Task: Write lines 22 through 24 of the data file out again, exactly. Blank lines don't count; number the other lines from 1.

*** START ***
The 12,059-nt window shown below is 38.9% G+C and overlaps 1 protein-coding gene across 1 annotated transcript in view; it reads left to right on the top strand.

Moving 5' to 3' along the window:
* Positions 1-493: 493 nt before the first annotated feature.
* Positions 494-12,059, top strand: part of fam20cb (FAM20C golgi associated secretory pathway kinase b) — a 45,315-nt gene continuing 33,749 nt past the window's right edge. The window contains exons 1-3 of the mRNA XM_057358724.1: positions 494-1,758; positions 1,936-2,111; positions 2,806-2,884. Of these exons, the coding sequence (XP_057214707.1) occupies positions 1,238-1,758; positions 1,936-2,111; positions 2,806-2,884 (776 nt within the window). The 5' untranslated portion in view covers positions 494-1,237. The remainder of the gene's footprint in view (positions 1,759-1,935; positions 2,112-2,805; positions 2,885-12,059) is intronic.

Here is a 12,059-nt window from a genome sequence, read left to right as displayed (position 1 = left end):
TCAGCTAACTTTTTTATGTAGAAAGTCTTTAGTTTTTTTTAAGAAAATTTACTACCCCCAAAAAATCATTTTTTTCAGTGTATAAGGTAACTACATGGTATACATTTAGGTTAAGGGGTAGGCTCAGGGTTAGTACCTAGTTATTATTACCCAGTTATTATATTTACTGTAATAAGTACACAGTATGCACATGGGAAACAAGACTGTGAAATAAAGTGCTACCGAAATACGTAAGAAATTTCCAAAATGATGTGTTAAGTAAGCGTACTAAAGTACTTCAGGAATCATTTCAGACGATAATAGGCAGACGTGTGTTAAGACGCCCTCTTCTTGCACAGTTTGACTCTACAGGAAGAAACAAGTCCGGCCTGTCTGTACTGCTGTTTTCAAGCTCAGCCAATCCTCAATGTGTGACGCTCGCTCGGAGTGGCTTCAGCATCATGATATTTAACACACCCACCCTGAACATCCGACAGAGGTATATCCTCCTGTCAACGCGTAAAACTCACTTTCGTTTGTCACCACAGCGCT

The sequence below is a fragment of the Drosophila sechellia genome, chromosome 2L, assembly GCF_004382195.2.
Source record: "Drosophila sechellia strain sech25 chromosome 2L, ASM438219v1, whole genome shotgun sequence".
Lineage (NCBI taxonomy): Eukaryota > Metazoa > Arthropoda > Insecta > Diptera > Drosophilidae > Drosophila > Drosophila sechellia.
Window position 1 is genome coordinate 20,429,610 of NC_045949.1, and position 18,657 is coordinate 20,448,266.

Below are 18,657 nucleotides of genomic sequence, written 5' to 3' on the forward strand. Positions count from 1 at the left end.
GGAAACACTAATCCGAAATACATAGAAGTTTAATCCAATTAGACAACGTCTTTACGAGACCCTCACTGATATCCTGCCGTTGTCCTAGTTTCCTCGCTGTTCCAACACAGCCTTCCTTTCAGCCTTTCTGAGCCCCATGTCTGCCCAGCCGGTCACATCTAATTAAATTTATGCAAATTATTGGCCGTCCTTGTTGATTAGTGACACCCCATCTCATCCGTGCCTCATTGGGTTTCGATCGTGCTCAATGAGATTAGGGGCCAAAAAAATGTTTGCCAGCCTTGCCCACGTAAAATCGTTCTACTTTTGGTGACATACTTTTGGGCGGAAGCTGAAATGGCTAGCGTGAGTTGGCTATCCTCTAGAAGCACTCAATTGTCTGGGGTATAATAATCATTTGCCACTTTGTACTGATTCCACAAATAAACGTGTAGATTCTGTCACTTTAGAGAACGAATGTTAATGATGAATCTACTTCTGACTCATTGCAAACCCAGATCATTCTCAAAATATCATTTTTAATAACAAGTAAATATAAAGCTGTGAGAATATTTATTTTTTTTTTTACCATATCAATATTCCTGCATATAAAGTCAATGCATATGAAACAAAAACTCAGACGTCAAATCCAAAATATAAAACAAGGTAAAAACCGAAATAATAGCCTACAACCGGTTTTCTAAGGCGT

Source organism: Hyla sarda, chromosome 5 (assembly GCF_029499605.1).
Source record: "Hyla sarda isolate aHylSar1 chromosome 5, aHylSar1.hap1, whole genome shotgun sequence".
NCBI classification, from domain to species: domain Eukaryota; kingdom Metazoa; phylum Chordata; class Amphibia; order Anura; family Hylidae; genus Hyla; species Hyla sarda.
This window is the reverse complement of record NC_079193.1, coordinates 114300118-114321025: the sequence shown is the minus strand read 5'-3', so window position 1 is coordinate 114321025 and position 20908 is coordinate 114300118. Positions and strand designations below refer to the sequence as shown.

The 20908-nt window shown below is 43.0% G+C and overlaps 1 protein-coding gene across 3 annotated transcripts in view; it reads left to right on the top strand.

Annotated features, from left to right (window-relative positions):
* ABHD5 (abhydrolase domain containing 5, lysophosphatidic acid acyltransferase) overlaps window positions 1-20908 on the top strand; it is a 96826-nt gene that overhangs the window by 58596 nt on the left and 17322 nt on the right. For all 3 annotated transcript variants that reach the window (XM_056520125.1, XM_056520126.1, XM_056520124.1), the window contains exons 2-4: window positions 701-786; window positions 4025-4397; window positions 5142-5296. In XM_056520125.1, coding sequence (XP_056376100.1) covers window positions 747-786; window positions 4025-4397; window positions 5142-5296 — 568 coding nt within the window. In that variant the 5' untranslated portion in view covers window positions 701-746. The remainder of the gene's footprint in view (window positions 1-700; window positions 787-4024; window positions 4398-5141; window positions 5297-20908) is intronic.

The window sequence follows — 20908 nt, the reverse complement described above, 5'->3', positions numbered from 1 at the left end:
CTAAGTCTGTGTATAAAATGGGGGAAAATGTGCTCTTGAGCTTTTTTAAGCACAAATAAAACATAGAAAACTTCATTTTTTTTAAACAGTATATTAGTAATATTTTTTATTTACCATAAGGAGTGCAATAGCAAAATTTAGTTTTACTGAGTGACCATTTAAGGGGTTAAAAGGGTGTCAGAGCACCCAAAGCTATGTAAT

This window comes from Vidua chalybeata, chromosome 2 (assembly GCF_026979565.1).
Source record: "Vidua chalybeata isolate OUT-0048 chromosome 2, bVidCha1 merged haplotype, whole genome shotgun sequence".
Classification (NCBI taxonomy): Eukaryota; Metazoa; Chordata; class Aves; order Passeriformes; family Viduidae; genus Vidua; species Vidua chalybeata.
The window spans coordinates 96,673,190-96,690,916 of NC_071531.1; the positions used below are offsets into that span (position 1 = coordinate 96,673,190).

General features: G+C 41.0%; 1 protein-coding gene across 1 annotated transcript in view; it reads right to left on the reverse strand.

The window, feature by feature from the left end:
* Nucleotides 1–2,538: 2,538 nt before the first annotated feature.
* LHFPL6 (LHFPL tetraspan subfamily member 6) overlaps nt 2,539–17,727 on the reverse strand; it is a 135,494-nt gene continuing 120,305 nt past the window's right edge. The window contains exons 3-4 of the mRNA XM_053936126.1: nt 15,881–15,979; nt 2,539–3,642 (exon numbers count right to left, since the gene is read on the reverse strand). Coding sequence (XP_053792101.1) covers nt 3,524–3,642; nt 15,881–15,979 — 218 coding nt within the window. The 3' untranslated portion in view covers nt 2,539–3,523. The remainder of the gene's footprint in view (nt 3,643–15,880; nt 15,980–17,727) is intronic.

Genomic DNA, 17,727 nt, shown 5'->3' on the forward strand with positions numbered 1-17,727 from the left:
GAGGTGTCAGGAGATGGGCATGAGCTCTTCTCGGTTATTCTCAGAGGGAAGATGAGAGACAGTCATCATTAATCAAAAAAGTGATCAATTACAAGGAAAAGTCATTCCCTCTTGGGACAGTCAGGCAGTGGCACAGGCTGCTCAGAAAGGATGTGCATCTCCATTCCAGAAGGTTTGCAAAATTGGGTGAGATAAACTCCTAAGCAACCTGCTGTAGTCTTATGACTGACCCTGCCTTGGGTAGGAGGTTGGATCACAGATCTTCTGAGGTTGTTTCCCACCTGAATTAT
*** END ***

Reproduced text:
This window comes from Vidua chalybeata, chromosome 2 (assembly GCF_026979565.1).
Source record: "Vidua chalybeata isolate OUT-0048 chromosome 2, bVidCha1 merged haplotype, whole genome shotgun sequence".
Classification (NCBI taxonomy): Eukaryota; Metazoa; Chordata; class Aves; order Passeriformes; family Viduidae; genus Vidua; species Vidua chalybeata.